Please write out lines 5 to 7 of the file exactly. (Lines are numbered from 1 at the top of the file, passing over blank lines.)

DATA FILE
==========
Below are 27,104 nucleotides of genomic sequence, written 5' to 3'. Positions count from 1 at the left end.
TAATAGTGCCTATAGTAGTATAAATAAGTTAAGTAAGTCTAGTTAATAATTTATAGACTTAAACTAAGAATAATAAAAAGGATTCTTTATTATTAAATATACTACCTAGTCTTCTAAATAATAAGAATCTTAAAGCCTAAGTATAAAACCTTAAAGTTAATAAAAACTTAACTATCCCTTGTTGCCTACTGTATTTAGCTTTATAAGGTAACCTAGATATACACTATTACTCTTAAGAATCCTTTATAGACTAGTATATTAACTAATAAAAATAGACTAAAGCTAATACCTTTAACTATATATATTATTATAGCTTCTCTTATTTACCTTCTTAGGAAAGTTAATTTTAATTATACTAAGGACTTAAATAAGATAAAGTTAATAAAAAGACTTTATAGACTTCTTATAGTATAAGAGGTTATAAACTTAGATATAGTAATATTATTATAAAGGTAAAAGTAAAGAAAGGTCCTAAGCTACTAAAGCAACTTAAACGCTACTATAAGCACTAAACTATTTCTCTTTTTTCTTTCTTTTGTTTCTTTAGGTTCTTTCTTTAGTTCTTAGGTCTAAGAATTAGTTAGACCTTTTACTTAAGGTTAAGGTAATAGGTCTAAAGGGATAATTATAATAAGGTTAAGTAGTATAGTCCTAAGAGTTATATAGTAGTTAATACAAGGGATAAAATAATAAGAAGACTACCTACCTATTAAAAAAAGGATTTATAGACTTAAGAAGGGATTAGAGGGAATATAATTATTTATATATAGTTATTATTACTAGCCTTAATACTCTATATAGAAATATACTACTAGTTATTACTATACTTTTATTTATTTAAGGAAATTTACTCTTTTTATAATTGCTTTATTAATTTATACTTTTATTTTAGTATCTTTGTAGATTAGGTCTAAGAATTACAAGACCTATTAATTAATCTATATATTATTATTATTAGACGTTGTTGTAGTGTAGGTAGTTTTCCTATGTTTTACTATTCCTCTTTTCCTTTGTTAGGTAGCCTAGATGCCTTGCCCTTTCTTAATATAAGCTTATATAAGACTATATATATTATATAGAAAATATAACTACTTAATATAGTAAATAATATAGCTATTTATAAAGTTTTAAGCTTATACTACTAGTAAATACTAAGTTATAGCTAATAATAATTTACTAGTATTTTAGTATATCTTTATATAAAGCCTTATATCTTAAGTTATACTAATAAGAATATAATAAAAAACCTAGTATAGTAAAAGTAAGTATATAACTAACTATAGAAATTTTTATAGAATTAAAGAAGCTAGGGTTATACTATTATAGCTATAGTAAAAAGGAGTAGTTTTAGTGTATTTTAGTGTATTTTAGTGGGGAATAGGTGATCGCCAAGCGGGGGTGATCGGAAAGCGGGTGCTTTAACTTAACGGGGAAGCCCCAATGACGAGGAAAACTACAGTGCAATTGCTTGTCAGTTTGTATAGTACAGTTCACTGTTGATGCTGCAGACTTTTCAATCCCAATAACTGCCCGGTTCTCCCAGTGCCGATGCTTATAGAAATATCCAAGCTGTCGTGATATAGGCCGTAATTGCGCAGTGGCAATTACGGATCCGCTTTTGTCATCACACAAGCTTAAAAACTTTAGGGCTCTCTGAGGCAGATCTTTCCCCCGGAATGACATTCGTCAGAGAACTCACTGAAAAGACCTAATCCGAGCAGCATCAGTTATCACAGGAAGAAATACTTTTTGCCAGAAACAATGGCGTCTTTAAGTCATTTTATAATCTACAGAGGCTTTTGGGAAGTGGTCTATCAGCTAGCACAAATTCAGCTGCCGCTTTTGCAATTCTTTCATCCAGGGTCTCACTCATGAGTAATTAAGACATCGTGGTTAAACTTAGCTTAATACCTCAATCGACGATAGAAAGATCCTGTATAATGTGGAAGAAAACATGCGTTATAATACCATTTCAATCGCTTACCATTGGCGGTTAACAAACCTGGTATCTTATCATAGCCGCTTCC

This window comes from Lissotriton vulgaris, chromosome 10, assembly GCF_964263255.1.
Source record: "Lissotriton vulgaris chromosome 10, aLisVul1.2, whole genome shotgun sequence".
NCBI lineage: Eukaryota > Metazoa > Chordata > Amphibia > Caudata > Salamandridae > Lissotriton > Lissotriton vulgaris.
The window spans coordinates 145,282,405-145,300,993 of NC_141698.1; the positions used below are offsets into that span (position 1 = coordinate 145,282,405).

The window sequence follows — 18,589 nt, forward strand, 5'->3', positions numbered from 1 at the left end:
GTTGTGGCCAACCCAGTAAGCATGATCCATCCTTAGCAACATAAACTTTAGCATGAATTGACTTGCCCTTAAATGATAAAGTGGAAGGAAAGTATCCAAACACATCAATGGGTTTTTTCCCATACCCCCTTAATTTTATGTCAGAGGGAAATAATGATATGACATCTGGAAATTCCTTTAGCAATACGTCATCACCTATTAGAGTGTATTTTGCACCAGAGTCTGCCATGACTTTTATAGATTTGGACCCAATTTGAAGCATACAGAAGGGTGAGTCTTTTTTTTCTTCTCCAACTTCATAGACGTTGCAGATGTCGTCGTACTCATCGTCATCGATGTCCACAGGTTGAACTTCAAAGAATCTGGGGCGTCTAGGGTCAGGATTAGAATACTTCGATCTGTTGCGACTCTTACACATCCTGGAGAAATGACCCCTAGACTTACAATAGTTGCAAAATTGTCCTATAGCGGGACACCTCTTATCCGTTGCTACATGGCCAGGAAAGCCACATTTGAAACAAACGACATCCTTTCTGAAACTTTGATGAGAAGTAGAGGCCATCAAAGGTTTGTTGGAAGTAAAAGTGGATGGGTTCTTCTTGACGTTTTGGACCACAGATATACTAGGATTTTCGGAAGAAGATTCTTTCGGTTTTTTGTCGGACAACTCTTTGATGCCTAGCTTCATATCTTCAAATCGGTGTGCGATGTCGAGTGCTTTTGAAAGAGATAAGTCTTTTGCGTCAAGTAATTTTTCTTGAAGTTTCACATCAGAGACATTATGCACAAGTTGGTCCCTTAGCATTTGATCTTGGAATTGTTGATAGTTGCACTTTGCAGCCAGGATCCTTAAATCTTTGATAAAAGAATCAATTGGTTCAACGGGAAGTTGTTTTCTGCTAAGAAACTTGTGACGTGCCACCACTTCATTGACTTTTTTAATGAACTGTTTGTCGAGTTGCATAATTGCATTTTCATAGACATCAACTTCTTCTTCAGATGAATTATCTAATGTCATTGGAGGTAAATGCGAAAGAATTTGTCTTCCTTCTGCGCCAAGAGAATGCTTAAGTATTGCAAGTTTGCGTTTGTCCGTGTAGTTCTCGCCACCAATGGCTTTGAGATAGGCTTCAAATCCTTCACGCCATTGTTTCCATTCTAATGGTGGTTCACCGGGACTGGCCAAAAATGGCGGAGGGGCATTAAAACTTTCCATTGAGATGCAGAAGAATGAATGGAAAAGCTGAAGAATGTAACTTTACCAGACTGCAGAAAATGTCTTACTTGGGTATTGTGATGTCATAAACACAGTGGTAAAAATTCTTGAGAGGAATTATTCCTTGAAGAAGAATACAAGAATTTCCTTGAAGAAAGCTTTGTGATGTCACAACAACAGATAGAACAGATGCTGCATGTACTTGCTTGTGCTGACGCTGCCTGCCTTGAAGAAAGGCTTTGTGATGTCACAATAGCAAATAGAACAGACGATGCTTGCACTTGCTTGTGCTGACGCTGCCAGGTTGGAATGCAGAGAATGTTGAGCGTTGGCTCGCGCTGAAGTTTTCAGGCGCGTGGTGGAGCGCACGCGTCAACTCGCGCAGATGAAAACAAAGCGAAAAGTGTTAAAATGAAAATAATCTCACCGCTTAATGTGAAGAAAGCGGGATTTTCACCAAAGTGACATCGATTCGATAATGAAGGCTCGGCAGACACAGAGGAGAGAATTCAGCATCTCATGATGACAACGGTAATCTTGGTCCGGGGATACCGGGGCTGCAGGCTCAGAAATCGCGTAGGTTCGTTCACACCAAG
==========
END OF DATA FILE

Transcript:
NCBI lineage: Eukaryota > Metazoa > Chordata > Amphibia > Caudata > Salamandridae > Lissotriton > Lissotriton vulgaris.
The window spans coordinates 145,282,405-145,300,993 of NC_141698.1; the positions used below are offsets into that span (position 1 = coordinate 145,282,405).

The window sequence follows — 18,589 nt, forward strand, 5'->3', positions numbered from 1 at the left end: